Next, I realize the SotU address is political theatre, but did we really need the theatre of the absurd?

I’m referring, of course, to the ridiculousness of seeing the Republicans and Democrats uneasily co-existing in front of the President rather than sit on opposite sides as they’ve generally done.  No one looked happy with this, and if it was intended (as was said) to be a “call for civility” in action, it was a dismal failure.

Finally, I re-iterate: what about the jobs?  What about the economy?  What about the high unemployment?  What are you going to do, Mr. President, about any of this, other than pontificate, obfuscate, and talk meaninglessly for over an hour?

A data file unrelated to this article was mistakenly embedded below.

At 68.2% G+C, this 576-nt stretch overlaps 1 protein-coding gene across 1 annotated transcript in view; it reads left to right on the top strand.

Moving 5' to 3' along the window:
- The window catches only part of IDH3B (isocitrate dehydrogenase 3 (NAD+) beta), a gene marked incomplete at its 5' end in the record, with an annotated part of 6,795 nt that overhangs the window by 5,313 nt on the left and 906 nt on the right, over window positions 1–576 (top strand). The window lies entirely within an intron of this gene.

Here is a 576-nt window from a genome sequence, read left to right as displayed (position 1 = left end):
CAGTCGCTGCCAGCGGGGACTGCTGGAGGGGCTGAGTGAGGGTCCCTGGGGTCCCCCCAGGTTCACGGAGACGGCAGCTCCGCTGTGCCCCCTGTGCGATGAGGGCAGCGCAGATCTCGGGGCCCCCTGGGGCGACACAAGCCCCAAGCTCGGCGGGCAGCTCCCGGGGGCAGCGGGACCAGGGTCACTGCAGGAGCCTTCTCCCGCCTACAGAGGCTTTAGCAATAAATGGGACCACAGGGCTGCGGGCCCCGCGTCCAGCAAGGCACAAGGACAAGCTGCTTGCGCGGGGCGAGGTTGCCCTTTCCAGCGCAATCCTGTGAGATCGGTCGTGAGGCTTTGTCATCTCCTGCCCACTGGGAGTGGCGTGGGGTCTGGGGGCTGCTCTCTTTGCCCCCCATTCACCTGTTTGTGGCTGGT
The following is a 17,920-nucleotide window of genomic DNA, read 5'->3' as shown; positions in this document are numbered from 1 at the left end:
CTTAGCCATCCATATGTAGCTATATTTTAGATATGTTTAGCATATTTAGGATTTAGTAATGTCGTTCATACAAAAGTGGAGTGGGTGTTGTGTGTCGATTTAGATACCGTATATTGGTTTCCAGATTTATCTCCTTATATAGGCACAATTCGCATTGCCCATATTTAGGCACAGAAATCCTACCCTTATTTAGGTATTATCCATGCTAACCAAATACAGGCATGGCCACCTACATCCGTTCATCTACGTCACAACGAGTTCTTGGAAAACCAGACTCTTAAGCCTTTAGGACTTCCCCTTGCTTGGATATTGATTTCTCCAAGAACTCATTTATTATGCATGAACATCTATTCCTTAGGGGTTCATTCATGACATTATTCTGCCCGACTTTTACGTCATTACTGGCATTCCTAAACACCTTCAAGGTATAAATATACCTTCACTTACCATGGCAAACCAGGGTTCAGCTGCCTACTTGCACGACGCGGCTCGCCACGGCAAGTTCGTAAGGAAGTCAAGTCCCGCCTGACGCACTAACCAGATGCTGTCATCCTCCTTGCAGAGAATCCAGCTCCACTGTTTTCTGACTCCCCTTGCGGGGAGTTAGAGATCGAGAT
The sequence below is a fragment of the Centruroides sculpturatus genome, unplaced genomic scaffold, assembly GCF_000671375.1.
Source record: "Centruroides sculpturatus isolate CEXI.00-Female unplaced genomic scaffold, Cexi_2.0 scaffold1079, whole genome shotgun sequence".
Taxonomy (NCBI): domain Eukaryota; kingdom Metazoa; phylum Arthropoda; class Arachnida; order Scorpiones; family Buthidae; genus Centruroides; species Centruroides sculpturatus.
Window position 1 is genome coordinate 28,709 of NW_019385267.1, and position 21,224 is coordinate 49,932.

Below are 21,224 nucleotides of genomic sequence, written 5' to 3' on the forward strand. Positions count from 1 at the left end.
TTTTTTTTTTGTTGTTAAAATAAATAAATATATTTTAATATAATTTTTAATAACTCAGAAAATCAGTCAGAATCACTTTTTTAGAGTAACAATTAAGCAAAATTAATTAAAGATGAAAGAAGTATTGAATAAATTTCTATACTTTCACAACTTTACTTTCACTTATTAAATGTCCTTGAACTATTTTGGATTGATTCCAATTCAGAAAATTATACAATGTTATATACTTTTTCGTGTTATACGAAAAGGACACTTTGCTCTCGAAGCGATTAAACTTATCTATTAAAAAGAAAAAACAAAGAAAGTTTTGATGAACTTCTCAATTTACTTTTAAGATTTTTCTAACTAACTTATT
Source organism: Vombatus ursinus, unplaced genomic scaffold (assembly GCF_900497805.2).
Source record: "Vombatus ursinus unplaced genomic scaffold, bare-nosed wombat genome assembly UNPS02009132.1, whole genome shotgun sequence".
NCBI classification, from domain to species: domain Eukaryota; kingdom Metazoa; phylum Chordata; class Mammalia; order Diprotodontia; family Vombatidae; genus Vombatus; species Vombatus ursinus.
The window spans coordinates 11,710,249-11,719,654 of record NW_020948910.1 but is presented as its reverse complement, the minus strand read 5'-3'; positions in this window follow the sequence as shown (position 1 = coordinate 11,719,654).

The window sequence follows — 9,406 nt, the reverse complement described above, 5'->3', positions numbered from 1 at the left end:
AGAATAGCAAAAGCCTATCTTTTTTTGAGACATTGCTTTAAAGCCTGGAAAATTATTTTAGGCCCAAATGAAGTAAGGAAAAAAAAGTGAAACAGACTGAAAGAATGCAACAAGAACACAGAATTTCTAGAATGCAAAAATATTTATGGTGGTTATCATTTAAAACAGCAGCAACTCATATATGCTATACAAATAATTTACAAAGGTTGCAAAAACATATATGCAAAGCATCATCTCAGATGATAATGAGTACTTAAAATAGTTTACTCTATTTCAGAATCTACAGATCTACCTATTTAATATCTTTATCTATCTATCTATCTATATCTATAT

The address, Mr. President, was simply too long.   And it wasn’t what we wanted — nay, needed — to hear.

Regardless of the left-wing pundits, the right-wing pundits, the centrist pundits or whatever other pundits may exist . . . and regardless of how some of the SotU address might work in smaller “sound bites” . . . this speech failed the country.  I don’t care what anyone says; I know the truth, as I’m a highly educated woman with a Master’s degree, and I’ve read a lot of history.

This speech was a dismal failure.

We needed to hear that you care, Mr. President.  That you are trying to do something.  And that what you’ll do will take effect this year.  Not next year.  Not the year after that.  Not in 2020.  Not in 2040.  But this year.  Now.   Because things are bad and are getting worse.